“Ratchis, whose diplomatic character had been shown in his career under Liutprand, now concluded a twenty years’ truce with Rome, but from some cause unknown to us, difficulties afterwards arose, and he found himself constrained to attack the Pentapolis and to lay siege to Perugia. The Pope came from Rome with a train of followers, visited the camp of Ratchis, and in a personal interview induced him to desist from his undertaking. This subserviency to papal influence, however, aroused the contempt of his own nobles and followers, who in Milan, in June, 749, chose as their king his younger brother Aistulf, a man of headstrong and unyielding character, whereupon Ratchis became a monk in the cloister of Monte Cassino.”1.History of the Lombards, Edwards’ extensive note at the end of the narrative, p.311.

Clearly one of history’s great unrecorded conversations.

Read moreAistulf confronts the pope, the emperor, and the king

Footnotes   [ + ]

1. History of the Lombards, Edwards’ extensive note at the end of the narrative, p.311.

Pepin repays a favor, part 2

The King of the Franks knew, as the year 755 opened,  that he would have to bring force of arms to bear in order to fulfill a promise. Pope Stephen II had come to King Pepin in 753, begging for help against the threat posed by the Lombard King Aistulf, who had grabbed cities and territories in northern Italy that belonged to the papacy and the Byzantine empire. Pepin’s immediate territorial goals, however, focused on the restoration of lands once under the sway of his father, and the kings before him, not Italy. But five years earlier the papacy had done Pepin one huge favor, and supported his claim to the kingship of the Franks. In the face of that debt, he felt he had to act.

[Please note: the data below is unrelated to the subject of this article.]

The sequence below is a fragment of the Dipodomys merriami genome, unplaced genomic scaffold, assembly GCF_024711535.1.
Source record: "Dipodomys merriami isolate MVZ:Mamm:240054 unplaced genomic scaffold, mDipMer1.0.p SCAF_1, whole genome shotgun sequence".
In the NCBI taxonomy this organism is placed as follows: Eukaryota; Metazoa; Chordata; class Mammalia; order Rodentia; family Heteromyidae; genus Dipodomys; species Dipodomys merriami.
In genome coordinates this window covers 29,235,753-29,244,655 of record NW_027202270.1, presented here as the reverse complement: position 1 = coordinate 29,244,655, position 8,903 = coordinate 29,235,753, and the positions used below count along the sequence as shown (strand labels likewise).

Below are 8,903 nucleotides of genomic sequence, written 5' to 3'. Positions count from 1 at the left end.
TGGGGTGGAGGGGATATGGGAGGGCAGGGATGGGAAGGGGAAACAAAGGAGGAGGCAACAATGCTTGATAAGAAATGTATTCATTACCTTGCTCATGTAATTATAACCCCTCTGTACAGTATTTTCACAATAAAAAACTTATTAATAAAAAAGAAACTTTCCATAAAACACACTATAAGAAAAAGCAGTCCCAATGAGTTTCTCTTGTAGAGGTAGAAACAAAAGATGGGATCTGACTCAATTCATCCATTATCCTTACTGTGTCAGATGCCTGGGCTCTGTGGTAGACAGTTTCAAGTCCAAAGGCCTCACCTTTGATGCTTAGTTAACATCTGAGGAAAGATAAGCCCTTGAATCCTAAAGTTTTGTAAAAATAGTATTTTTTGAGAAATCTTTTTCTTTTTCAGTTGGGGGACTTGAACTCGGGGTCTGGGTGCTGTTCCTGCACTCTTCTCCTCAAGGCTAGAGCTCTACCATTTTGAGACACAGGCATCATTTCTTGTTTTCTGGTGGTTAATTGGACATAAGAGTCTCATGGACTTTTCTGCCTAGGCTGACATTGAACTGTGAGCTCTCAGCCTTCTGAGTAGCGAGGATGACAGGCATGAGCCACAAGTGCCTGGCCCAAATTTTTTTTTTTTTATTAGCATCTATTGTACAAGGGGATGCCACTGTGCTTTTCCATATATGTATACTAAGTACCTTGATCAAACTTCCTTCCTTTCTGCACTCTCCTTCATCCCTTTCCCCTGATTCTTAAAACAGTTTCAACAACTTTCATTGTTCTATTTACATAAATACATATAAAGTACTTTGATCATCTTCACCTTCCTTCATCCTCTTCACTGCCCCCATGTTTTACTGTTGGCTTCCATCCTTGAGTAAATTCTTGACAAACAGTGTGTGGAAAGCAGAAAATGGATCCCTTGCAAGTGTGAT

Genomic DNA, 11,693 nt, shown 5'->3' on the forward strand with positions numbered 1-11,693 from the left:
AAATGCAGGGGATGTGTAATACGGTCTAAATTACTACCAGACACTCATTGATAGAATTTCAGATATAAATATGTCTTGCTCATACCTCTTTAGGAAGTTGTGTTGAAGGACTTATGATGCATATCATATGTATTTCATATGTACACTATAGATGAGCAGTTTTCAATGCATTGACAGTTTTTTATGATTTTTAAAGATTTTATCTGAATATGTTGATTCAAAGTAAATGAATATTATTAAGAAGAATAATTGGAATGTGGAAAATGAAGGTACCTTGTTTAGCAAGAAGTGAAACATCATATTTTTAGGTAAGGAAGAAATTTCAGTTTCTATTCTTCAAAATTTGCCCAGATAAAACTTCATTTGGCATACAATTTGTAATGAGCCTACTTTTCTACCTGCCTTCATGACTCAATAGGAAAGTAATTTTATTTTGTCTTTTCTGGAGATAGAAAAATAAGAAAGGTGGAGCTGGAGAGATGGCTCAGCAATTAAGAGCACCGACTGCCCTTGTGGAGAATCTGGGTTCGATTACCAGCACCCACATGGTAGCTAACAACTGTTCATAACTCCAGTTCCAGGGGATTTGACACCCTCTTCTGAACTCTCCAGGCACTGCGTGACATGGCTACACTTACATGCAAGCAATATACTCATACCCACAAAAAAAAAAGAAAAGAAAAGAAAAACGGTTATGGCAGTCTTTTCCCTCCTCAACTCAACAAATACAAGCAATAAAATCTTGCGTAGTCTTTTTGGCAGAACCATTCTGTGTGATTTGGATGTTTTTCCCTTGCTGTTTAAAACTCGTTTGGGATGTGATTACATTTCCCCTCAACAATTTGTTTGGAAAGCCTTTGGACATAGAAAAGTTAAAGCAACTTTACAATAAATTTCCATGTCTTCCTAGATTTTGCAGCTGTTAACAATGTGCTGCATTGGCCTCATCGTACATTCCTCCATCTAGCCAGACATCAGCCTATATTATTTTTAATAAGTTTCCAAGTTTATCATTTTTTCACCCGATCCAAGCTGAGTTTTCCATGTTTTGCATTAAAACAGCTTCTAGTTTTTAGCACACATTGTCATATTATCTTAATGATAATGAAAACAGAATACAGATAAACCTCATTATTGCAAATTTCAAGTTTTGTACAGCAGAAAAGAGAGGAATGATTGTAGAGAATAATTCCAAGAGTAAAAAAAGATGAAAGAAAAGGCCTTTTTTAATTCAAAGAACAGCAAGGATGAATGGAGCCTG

He did this in the face of strong opposition from his nobles, some of whom actually threatened to desert him.1.Einhard, Life of Charlemagne, Two Lives of Charlemagne, c.6, p.60. Franco-Lombard friendship extended back several generations, and Pepin himself had been made a ceremonial son of the great Lombard king Liutprand. But one does not refuse a plea from the man who helped make you king, and by whatever means Pepin overcame doubts and opposition. In the spring of 755 he marched for the Alps, along with Pope Stephen, who had been his guest for the last fifteen-odd months.2.There is a tale of Pepin facing down those supporters who did not wish to proceed under such a short ruler, by having a lion attack a bull, and then killing them both with one stroke of his sword. Notker the Stammerer, Charlemagne, Two Lives of Charlemagne, c.15, p.160.

Read morePepin repays a favor, part 2

Footnotes   [ + ]

1. Einhard, Life of Charlemagne, Two Lives of Charlemagne, c.6, p.60.
2. There is a tale of Pepin facing down those supporters who did not wish to proceed under such a short ruler, by having a lion attack a bull, and then killing them both with one stroke of his sword. Notker the Stammerer, Charlemagne, Two Lives of Charlemagne, c.15, p.160.